"You shall love the Lord your God with all your heart and with all your soul, and with all your strength, and with all your mind." Luke 10:27
This week, on long drives across town, I listened to the next lecture in a series titled, "Philosophy and Religion in the West," from The Teaching Company's Great Courses. In lecture 25, Professor Phillip Cary talks about
Kierkegaard. In the 19th century, logic and reason were viewed as the
ultimate authority for truth. Some religious scholars thought that even
God could be proven, logically, beyond a shadow of a doubt.
Kierkegaard viewed this as hogwash. He believed that there is a great
chasm between reason and faith. Faith in God cannot be learned in the
lecture hall from the words of a great scholar, or even from a pastor in
a church. Those who doubted God were better off than those who accepted God based upon someone else's understanding. For such was not real faith. Real faith requires a "leap" that only
the individual can make for him- or herself. This leap of faith can
only come about from within, from an inward searching for God.
These words resonated with me. They eased one of my deepest concerns -- about my son -- and led me to think about the past in a new way.
When my oldest son was four years old, I had this great desire to teach him about God. I wanted him to have a deep and lasting faith in God, and I was beginning to worry that he wouldn't unless I took a active role in his religious education. I knew that faith in God was not automatic, but I was just beginning to learn that even people who grow up in a church, don't necessarily truly believe in God. My husband had grown up in the church, had been an altar boy, went through catechism, and came from a very devout family. Yet, as an adult, he discovered that he no longer believed in God. He had only believed in God because the people he most admired believed in God. I was worried that the same thing would happen to my son.
I knew that my own faith had sustained me many times, and I wanted this kind of faith for my son. I believed that I could teach him this; that somehow, I could say the words that would convince him to believe in God as I did. However, though I believed this, I didn't know how to accomplish it. So I searched for help in a book (a not uncommon thing for me to do), and I found "Talking to Your Child About God," by David Heller. I thought this author would tell me what to say to my child. But, David Heller believed that before you can teach your child about God, you need to know what you believe about God. He even provided some questions to get the reader started. Questions like "What image do you have of God? ... "Does life have meaning? ... Do you believe in the afterlife?" (pg.26) I was, at first, very resistant to his questions. I had no easy answers for any of them. But, eventually, I began to think again about what I had been taught as a child and to wonder, What did I believe?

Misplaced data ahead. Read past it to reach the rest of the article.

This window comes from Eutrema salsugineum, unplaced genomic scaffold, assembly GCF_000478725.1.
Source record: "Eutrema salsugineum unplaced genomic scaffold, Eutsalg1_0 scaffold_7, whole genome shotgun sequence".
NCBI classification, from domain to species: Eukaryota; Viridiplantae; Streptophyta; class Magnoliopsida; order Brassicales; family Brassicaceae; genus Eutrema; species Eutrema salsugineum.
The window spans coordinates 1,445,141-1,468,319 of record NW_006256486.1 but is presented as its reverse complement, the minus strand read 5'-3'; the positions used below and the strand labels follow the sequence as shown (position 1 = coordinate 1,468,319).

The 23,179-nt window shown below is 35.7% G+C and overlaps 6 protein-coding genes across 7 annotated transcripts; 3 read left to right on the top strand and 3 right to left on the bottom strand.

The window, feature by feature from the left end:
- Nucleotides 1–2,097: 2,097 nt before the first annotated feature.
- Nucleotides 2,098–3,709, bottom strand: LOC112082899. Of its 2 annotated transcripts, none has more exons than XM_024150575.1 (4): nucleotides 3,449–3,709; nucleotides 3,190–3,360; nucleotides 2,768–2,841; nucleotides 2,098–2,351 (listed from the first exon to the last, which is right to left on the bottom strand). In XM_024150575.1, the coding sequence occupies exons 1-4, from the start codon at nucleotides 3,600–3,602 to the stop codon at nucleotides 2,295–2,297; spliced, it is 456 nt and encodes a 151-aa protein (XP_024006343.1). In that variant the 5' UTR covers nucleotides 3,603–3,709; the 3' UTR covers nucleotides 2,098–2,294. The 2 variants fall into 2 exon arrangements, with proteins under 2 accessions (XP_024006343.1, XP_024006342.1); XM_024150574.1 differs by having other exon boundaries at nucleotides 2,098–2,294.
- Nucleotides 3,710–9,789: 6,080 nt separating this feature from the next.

It was here, with these first questions, that my journey of faith began. And I actually learned to highly value these kinds of questions. For though my questions have not always led to immediate answers, they have always led me to a deeper truth, to a deeper love for God and for Jesus, and to a deeper understanding of God's love for me.
However, my growing understanding has not been transmitted to my son. As much as I have tried to teach him about God, formally (like a teacher) by sharing what I have learned, and informally as things come up, he doubts the very existence of God. As a result, I have increasingly felt like a failure. My whole journey of faith was motivated by a desire to teach my son to love God as I do, and I have been the only one to benefit from it. I have wondered a lot lately, How can I begin to teach other people about God, when I can't even teach my own son? This question was beginning to handicap me, preventing me from following through with what I felt God asking me to do.
And then I listened to that lecture on Kierkegaard, and was amazed at how deeply it spoke to my concerns, my fears. Thank God for Kierkegaard!
I recalled the last thing I told my son: "You do not have to believe what I believe. But I would like you to keep asking questions, keep thinking, and be open to the possibility of God."
Be open to the possibility. Those words echoed in my mind this week, too. As I drove through town, I saw on the side of the Canyon Ranch shuttle: "The Power of Possibility."
The power of possibility. Not impossibility.
Maybe it's not my abilities I need to worry about. Maybe I too need to be more open to the possibility of God, the possibilities of God. Maybe I need to put my absolute faith in God's abilities, instead of my own. After all, many things have happened to me on this journey of faith that I would have thought were absolutely impossible.
Dear God, thank you for your wonderful, amazing guidance in my life. Love always, Pam